Many adults (especially teachers) are keenly aware that standardized tests are not true preparation for the real world. Only in niche jobs does one need to be able to prove the Pythagorean Theorem in order to demonstrate marketable skills. Yet, our country seems obsessed with comparing these scores in order to rate and evaluate students and - more recently - teachers. Not only does this seem quite narrow in focus but it misses the entire point of fostering a creative society.
Recently a guest columnist on the Seattle Times wrote, "the preponderance of data clearly demonstrates that teachers are the most important school-based factor in student achievement." While this statement is fact, there are a number of other pieces of information missing. For example, teacher quality is not the majority (over 50%) of the influence on students, just the plurality (largest percentage). Perhaps other factors would add up to more than teachers if combined. Additionally, what about the out-of-school factors? There are a host of things that could be wrong holding back a student's achievement before s/he enters the classroom. 31% of children under the age of 17 currently live in poverty in New York City; that number is 40% in Philadelphia.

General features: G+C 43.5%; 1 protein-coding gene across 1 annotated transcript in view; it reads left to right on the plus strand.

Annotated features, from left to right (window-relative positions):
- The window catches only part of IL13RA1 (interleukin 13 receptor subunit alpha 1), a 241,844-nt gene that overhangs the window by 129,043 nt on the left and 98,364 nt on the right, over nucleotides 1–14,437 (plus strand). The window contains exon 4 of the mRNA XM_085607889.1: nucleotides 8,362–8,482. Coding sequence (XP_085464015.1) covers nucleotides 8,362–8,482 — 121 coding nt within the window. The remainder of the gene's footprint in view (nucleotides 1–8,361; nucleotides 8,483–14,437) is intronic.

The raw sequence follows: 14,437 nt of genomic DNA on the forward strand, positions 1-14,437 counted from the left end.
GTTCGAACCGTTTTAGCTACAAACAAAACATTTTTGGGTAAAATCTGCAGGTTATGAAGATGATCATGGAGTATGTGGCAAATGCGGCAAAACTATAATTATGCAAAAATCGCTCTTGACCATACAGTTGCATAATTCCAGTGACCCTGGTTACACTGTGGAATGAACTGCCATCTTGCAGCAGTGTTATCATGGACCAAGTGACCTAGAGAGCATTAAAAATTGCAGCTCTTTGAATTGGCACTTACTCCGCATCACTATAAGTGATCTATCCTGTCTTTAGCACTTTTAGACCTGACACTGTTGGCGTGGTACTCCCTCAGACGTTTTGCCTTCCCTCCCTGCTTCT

Now, of course it is important to remember the motto shared by so many education reformers: Poverty is not Destiny. I truly believe that and push my student's to succeed even if they lack basic supplies. But, that motto does not mean it is not a large factor.
When I have students who have not eaten in the morning, they will do worse; when I have students who are child parents, they will do worse; when I have students who have no consistent adult figure in their lives, they will do worse.
The best way for teachers to get involved in all of this is to forge positive relationships with children and make them think critically inside the classroom. Unfortunately, these are the exact traits that are so difficult to measure: empathy, caring, and perseverance. Perhaps it is better to put money into that evaluation instead of the New York Regents Exam.